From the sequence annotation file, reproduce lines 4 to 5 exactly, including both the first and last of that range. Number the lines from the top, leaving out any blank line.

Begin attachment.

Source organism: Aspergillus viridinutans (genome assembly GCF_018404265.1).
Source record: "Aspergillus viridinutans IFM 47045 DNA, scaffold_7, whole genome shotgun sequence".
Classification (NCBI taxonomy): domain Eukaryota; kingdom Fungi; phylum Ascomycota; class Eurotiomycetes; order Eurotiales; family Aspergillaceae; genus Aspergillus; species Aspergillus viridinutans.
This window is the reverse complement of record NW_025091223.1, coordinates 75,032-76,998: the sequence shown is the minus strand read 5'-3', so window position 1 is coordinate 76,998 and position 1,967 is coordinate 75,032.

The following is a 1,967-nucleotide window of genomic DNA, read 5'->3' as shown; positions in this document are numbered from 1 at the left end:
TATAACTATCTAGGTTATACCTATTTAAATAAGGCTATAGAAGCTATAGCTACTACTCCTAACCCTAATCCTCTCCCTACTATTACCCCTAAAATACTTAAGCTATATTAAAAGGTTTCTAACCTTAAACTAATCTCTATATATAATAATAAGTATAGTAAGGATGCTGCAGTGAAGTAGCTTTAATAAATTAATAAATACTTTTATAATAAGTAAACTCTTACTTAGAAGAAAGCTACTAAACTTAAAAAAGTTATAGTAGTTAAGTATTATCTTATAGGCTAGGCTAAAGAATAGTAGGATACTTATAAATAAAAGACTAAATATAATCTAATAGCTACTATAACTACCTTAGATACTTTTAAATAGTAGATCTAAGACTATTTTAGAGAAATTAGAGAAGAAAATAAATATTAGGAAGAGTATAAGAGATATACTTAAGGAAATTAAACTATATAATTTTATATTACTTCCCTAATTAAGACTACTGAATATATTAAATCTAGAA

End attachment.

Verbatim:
This window is the reverse complement of record NW_025091223.1, coordinates 75,032-76,998: the sequence shown is the minus strand read 5'-3', so window position 1 is coordinate 76,998 and position 1,967 is coordinate 75,032.

The following is a 1,967-nucleotide window of genomic DNA, read 5'->3' as shown; positions in this document are numbered from 1 at the left end: